SUPREME COURT OF SEYCHELLES
(Arising from MC 30/20212)
In the matter between:
GE-GEOLOGY LIMITED Applicant
(rep. by Frank Elizabeth)
THE GOVERNMENT OF SEYCHELLES Respondent
(rep. by Nissa Thompson)
Neutral Citation: Ge-Geology v Government of Seychelles (MA 303/2021)  SCSC (27th June 2022).
Before: Burhan J
Summary: Notice of Motion for an Interlocutory Order and an Order for the appointment of a Receiver
Delivered: 27th June 2022
I dismiss the application to grant leave to appeal from the Interlocutory Order dated 15th October 2021 with costs.
The background facts of this application are that the Government of Seychelles filed an application MC 30 of 2021 dated 09th April 2021 seeking an Interlocutory Order pursuant to Section 4 of the Proceeds of Crime (Civil confiscation) Act (POCA) prohibiting the Respondent Ge-Geology Ltd or such other person or any other person having notice of the making of this Order from disposing of or otherwise dealing with whole or any part of the property set out in the Table to the Notice of Motion, being the sum of USD7, 244,968.97 standing to credit in the account of Ge-Geology Limited, account bearing number 500000001638 at the Al-Salam Bank of Maison Esplanade, Victoria Mahe (SCR value 153,568,433.96). An application was also made to appoint Mr. Hein Prinsloo as receiver of the said specified property.
Learned Counsel Mr. Elizabeth who appeared for the Respondent Ge-Geology Ltd thereafter filed a plea in limine litis taking up four preliminary objections to the hearing of the application for an Interlocutory Order. The preliminary objections taken were:
The action is bad in law as it fails to comply with the Rules;
The action amounts to an abuse of process in law;
The application is defective as there is no affidavit in support of the motion before the court in law;
There is no evidence to support the application and it should be dismissed forthwith.
On the 15th of October 2021 this court proceeded to dismiss the preliminary objections. The Court made further order that the Respondent files the reply to the Notice of Motion and affidavit filed by the Government of Seychelles seeking an Interlocutory Order pursuant to Section 4 of POCA as set out in the Notice of Motion dated 9th April 2021.
The Applicant has now filed this application MA 303 of 2021 for leave to appeal against the court’s ruling of 15th October 2021. Section 12 (2) (a) (i) of the Courts Act states that in civil matters no appeal shall lie as of right from any interlocutory judgment or order of the Supreme Court. Section 12 (2) (b) however states that the Supreme Court may in its discretion grant leave to appeal from any interlocutory judgment or order of the Supreme Court if in its opinion the question involved in the appeal is one which ought to be the subject matter of an appeal.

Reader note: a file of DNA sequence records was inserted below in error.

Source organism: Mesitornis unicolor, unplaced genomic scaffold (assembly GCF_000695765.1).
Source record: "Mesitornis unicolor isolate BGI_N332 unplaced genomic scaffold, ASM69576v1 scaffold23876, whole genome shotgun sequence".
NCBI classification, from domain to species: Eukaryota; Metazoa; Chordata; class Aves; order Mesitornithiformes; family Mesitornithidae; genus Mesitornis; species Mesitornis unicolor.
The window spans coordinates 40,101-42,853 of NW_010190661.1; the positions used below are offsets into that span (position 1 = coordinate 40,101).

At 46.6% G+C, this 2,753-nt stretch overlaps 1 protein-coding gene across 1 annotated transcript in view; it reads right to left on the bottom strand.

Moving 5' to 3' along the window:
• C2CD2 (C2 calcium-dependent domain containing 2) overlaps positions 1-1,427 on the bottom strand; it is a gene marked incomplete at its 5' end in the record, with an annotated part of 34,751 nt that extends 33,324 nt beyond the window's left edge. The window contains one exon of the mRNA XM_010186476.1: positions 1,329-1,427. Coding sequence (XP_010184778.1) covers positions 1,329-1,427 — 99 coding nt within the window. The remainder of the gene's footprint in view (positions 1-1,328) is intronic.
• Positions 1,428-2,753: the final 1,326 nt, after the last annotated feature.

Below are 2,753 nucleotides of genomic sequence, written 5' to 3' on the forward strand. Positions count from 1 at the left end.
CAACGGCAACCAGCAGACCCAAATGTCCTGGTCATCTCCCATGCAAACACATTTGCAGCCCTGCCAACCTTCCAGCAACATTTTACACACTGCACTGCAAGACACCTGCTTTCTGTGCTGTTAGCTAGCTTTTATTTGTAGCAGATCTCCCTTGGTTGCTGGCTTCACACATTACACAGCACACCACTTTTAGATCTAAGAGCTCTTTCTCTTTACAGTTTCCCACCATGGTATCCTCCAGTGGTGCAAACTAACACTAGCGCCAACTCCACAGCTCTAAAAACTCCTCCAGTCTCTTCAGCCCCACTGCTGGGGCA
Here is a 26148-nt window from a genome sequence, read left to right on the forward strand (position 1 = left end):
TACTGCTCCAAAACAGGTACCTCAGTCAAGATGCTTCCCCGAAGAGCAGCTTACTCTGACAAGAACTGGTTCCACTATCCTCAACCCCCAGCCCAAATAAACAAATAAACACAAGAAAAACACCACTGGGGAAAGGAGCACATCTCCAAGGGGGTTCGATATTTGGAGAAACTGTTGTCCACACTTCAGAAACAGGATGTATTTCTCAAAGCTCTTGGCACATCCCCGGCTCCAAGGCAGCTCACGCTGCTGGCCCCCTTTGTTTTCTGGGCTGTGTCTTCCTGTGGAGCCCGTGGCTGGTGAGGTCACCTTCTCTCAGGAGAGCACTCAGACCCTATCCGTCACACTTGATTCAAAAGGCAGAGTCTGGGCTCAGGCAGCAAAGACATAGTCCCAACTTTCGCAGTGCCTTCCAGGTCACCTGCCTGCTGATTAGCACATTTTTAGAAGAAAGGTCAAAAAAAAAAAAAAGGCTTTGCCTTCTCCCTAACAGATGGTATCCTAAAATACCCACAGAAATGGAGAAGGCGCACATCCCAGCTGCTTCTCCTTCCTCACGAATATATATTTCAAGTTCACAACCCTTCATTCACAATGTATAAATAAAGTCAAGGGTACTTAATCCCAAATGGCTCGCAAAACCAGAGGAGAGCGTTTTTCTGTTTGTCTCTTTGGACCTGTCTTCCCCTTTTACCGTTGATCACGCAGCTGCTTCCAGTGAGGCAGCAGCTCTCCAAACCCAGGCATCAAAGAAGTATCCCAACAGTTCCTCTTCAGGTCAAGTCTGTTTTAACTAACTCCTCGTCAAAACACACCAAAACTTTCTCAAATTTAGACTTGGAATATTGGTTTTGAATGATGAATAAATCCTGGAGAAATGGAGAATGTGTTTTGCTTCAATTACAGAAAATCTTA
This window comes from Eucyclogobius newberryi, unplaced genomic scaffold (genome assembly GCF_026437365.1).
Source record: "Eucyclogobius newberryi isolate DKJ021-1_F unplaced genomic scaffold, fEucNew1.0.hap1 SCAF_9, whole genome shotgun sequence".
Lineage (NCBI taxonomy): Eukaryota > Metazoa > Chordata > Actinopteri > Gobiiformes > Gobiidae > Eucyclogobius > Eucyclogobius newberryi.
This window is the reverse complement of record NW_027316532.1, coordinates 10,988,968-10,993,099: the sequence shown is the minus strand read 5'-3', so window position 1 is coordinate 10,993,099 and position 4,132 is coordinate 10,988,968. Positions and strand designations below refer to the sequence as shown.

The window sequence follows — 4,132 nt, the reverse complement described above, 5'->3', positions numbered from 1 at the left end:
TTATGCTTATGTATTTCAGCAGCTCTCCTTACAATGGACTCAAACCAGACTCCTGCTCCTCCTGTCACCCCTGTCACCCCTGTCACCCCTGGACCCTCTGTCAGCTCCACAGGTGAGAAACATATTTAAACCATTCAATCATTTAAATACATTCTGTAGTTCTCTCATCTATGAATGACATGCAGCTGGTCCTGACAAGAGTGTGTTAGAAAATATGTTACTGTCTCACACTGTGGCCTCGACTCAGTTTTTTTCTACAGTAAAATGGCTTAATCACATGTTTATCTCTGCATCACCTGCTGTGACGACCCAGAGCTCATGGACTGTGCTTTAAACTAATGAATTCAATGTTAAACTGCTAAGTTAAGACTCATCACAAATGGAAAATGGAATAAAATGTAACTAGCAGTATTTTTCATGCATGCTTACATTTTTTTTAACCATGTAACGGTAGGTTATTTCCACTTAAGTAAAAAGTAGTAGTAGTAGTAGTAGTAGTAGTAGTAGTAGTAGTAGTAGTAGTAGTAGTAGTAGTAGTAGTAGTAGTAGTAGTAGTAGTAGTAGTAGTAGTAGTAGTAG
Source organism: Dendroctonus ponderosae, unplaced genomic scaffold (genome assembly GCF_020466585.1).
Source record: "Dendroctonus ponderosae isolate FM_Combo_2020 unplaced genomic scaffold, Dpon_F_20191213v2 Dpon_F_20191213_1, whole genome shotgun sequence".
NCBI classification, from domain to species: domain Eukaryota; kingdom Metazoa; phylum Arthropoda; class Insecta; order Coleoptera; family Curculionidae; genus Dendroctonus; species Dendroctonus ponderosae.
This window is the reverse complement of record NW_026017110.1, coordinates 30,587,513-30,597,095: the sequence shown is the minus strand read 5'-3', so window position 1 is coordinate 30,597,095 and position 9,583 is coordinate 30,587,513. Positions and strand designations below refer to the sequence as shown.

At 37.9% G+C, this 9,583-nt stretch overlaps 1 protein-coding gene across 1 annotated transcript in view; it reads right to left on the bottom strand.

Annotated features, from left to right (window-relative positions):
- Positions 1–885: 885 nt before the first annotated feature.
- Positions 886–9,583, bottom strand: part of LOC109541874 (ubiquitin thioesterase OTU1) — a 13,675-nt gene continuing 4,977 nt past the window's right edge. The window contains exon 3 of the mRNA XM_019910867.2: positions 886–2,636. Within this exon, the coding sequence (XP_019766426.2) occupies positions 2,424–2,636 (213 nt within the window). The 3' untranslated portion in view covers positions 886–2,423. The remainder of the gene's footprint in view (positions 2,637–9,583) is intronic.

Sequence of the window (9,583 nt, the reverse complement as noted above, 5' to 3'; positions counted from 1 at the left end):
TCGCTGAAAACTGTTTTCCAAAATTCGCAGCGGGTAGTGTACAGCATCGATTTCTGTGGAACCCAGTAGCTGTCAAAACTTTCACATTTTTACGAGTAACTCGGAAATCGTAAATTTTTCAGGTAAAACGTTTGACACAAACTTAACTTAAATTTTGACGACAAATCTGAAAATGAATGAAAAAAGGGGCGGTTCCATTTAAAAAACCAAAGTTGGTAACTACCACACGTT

Section 12 (2) (b) Courts Act reads as follows:-
“In any such cases as aforesaid the Supreme Court may, in its discretion, grant leave to appeal if, in its opinion, the question involved in the appeal is one which ought to be the subject matter of an appeal.”
The grounds set out in the notice of appeal attached to the leave to appeal application read as follows:
The Presiding Judge erred when he declined to rule on the Appellant’s first preliminary objection on the basis that it was premature as it would require the court to go into the merits of the affidavit.
The Presiding Judge erred when he ruled that the actions of the Respondent in filing nine different legal processes against the Appellant since 2015 to date in respect of the same subject matter does not amount to an abuse of process.
The Presiding Judge erred when he ruled that it was premature to consider whether the affidavit of Prinsloo which supports the motion for an interlocutory order was defective and as such there was no application before the court at this stage of the proceeding.
The Presiding Judge erred when he ruled that despite the fact that the notice of motion is not in conformity with Form 1 of the schedule it does not cause any prejudice to the Appellant as it is only a technical defect.
The Presiding Judge erred when he failed to dismiss the application on the basis of the defective affidavit supporting the motion for an interlocutory order against the Appellant’s property since the jurat of the affidavit appears on a separate page by itself making the affidavit legally defective in law.
Learned Counsel for the Applicant Mr. Elizabeth moves the court that based on the grounds the court should exercise its discretion under Section 12 (2) (b) of the Courts Act to grant the application sought as the question involved in the appeal is one which ought to be the subject matter of appeal as if the ruling of the Court of Appeal is in favour of the Applicant, it would dispose of the whole case leaving no ancillary matters to be dealt with by the Supreme Court which would save time, resources, expenses and legal cost. Further, learned Counsel for the Applicant submits the case is an exceptional case as there are complex legal issues arising from the Order of the Supreme Court dated 15th October 2021. Learned Counsel for the Applicant further submits that it is necessary and in the interest of justice for leave to be granted to allow the Applicant permission to file its notice of appeal before the Seychelles Court of Appeal.
In the case of Gangadoo v Cable & Wireless Seychelles Ltd (SCA MA:2 of 2013)  SCCA 18 (30 August 2013) the Court of Appeal reiterated the principles that the court would consider when deciding whether or not to grant an application for leave to appeal against an interlocutory order. The principle is two fold, namely:-